Seth Godin A tribe is any group of people, large or small, who are connected to one another, a leader, and an idea. For millions of years, humans have been seeking out tribes, be they religious, ethnic, economic, political, or even musical (think of the Deadheads). It's our nature.
Now the Internet has eliminated the barriers of geography, cost, and time. All those blogs and social networking sites are helping existing tribes get bigger. But more important, they're enabling countless new tribes to be born - groups of ten or ten thousand or ten million who care about their iPhones, or a political campaign, or a new way to fight global warming.
And so the key question: Who is going to lead us?
The Web can do amazing things, but it can't provide leadership. That still has to come from individuals - people just like you who have a passion about something. The explosion in tribes means that anyone who wants to make a difference now has the tools at her fingertips.
If you think leadership is for other people, think again - leaders come in surprising packages. Consider Joel Spolsky and his international tribe of scary-smart software engineers. Or Gary Vaynerhuck, a wine expert with a devoted following of enthusiasts. Chris Sharma leads a tribe of rock climbers up impossible cliff faces, while Mich Mathews, a VP at Microsoft, runs her internal tribe of marketers from her cube in Seattle. All they have in common is the desire to change things, the ability to connect a tribe, and the willingness to lead.
If you ignore this opportunity, you risk turning into a "sheepwalker" - someone who fights to protect the status quo at all costs, never asking if obedience is doing you (or your organization) any good. Sheepwalkers don't do very well these days.
Tribes will make you think (really think) about the opportunities in leading your fellow employees, customers, investors, believers, hobbyists, or readers....It's not easy, but it's easier than you think.
Seth Godin Every new project (or job, or hobby, or company) starts out exciting and fun. Then it gets harder and less fun, until it hits a low point: really hard, and not much fun at all.
And then you find yourself asking if the goal is even worth the hassle. Maybe you're in a Dip: a temporary setback that you will overcome if you keep pushing. But maybe it's really a Cul-de-Sac, which will never get better, no matter how hard you try.
According to best-selling author Seth Godin, what really sets superstars apart from everyone else is the ability to escape dead ends quickly while staying focused and motivated when it really counts.
Winners quit fast, quit often, and quit without guilt: until they commit to beating the right Dip for the right reasons. In fact, winners seek out the Dip. They realize that the bigger the barrier, the bigger the reward for getting past it. If you can become number one in your niche, you'll get more than your fair share of profits, glory, and long-term security.
Losers, on the other hand, fall into two basic traps. Either they fail to stick out the Dip - they get to the moment of truth and then give up - or they never even find the right Dip to conquer.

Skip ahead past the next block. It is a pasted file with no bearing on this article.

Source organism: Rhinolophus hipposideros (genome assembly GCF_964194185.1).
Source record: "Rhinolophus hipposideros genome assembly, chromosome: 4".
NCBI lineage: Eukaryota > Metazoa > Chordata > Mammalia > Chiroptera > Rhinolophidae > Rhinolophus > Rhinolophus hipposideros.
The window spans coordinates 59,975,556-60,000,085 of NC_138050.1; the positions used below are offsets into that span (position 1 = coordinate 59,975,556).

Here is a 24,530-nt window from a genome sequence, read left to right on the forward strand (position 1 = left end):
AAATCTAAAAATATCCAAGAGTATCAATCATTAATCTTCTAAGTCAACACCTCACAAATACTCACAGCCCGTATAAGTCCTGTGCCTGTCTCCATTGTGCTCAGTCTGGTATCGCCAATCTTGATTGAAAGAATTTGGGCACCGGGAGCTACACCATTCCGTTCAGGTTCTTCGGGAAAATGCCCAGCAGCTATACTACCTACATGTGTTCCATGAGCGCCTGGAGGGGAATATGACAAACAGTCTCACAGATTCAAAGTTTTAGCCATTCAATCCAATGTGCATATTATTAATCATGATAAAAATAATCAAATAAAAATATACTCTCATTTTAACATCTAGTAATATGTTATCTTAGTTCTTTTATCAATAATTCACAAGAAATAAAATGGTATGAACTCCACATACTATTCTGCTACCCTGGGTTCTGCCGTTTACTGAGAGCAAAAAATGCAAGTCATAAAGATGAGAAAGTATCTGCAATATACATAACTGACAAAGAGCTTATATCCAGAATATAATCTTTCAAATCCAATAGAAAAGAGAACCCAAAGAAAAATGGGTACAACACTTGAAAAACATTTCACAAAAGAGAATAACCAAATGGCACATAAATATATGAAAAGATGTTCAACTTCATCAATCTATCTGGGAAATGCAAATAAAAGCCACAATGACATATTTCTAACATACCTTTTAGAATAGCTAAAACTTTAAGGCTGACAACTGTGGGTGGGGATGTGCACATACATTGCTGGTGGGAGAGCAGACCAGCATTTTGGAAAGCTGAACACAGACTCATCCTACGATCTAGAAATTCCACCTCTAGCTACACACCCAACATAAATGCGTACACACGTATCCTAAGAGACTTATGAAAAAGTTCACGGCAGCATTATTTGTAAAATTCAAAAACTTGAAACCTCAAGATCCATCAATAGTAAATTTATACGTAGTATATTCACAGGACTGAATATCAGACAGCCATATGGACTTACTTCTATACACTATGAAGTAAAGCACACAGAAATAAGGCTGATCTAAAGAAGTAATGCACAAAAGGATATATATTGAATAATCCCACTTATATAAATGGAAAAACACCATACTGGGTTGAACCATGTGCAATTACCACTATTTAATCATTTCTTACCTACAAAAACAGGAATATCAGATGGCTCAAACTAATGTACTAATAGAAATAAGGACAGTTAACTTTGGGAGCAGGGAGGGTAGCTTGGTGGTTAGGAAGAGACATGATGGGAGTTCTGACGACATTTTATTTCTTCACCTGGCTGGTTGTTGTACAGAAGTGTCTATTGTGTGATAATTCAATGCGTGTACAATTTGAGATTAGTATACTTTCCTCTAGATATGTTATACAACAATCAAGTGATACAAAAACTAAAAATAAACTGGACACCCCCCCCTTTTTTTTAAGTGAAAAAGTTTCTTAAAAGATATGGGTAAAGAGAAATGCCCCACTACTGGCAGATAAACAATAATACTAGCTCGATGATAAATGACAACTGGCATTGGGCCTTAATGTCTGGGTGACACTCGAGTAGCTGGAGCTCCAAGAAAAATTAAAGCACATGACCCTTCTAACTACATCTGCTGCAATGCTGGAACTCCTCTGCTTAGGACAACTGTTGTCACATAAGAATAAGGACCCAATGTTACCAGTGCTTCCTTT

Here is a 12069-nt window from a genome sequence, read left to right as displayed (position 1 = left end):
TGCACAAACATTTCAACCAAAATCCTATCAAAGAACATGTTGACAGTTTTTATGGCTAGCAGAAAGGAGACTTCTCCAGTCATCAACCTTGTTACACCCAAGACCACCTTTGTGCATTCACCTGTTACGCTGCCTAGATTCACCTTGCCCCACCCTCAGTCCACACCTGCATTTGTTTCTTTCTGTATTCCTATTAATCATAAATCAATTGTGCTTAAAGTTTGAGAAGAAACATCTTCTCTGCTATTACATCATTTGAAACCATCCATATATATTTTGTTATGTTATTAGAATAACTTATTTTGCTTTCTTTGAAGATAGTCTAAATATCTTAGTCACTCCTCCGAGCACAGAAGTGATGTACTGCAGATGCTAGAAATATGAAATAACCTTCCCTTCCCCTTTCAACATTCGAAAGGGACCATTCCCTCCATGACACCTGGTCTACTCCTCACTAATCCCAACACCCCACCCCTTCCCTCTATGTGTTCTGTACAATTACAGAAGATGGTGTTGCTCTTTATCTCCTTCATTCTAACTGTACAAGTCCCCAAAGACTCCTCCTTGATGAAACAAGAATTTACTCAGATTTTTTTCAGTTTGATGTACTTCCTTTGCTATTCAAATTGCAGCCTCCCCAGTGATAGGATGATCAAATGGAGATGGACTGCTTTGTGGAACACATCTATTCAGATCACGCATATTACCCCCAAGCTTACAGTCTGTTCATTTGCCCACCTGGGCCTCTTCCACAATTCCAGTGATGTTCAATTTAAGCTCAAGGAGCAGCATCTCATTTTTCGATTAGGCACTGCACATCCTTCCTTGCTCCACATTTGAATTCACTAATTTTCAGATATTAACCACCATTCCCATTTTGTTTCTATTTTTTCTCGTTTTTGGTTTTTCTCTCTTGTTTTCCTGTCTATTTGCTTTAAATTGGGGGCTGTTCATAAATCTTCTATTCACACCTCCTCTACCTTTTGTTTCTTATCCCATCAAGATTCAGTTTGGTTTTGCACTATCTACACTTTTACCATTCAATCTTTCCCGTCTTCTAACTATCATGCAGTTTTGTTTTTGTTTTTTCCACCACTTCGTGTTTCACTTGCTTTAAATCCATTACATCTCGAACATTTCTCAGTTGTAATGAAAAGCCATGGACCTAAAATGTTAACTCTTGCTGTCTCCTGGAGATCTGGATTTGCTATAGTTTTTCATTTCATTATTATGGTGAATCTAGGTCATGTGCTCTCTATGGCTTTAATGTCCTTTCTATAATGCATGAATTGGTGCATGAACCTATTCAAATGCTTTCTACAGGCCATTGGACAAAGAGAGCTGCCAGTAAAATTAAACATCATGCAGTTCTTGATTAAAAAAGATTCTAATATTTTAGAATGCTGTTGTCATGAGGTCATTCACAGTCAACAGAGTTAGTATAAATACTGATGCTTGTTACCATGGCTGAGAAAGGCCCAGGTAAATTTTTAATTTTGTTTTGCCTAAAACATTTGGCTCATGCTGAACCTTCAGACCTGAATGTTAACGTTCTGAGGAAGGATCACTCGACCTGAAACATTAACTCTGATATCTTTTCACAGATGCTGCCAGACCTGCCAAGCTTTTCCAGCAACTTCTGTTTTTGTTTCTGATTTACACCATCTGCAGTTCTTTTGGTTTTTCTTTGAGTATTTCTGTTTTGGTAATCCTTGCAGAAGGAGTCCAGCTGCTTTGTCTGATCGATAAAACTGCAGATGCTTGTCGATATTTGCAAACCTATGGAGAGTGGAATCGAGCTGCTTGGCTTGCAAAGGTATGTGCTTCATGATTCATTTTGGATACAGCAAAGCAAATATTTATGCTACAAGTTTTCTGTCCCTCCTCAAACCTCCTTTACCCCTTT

Whether you're a graphic designer, a sales rep, an athlete, or an aspiring CEO, this fun little book will help you figure out if you're in a Dip that's worthy of your time, effort, and talents. If you are, The Dip will inspire you to hang tough. If not, it will help you find the courage to quit so you can be number one at something else.
Seth Godin doesn't claim to have all the answers. But he will teach you how to ask the right questions.
Seth Godin You're either a Purple Cow or you're not. You're either remarkable or invisible. Make your choice. What do Starbucks and JetBlue and KrispyKreme and Apple and DutchBoy and Kensington and Zespri and Hard Candy have that you don't? How do they continue to confound critics and achieve spectacular growth, leaving behind former tried-and true brands to gasp their last?
Face it, the checklist of tired P's marketers have used for decades to get their product noticed - Pricing, Promotion, Publicity, to name a few -aren't working anymore. There's an exceptionally important P that has to be added to the list. It's Purple Cow. Cows, after you've seen one, or two, or 10, are boring. A Purple Cow, though...now that would be something.
Purple Cow describes something phenomenal, something counterintuitive and exciting and flat-out unbelievable. Every day, consumers come face to face with a lot of boring stuff - a lot of brown cows - but you can bet they won't forget a Purple Cow. And it's not a marketing function that you can slap on to your product or service. Purple Cow is inherent. It's built right in, or it's not there. Period.
In Purple Cow, Seth Godin urges you to put a Purple Cow into everything you build, and everything you do, to create something truly noticeable. It's a manifesto for marketers.
Seth Godin There used to be two teams in every workplace: management and labor. Now there’s a third team, the linchpins. These people invent, lead (regardless of title), connect others, make things happen, and create order out of chaos. They figure out what to do when there’s no rule book. They delight and challenge their customers and peers. They love their work, pour their best selves into it, and turn each day into a kind of art.
Linchpins are the essential building blocks of great organizations. Like the small piece of hardware that keeps a wheel from falling off its axle, they may not be famous but they’re indispensable. And in today’s world, they get the best jobs and the most freedom. Have you ever found a shortcut that others missed? Seen a new way to resolve a conflict? Made a connection with someone others couldn’t reach? Even once? Then you have what it takes to become indispensable, by overcoming the resistance that holds people back.
As Godin writes, “Every day I meet people who have so much to give but have been bullied enough or frightened enough to hold it back. It’s time to stop complying with the system and draw your own map. You have brilliance in you, your contribution is essential, and the art you create is precious. Only you can do it, and you must.”
Seth Godin We send our kids to school and obsess about their test scores, their behavior, and their ability to fit in. We post a help-wanted ad and look for experience, famous colleges, and a history of avoiding failure. We invest in companies based on how they did last quarter, not on what they’re going to do tomorrow. So why are we surprised when it all falls apart?
Our economy is not static, but we act as if it is. Your position in the world is defined by what you instigate, how you provoke, and what you learn from the events you cause. In a world filled with change, that’s what matters - your ability to create and learn from change.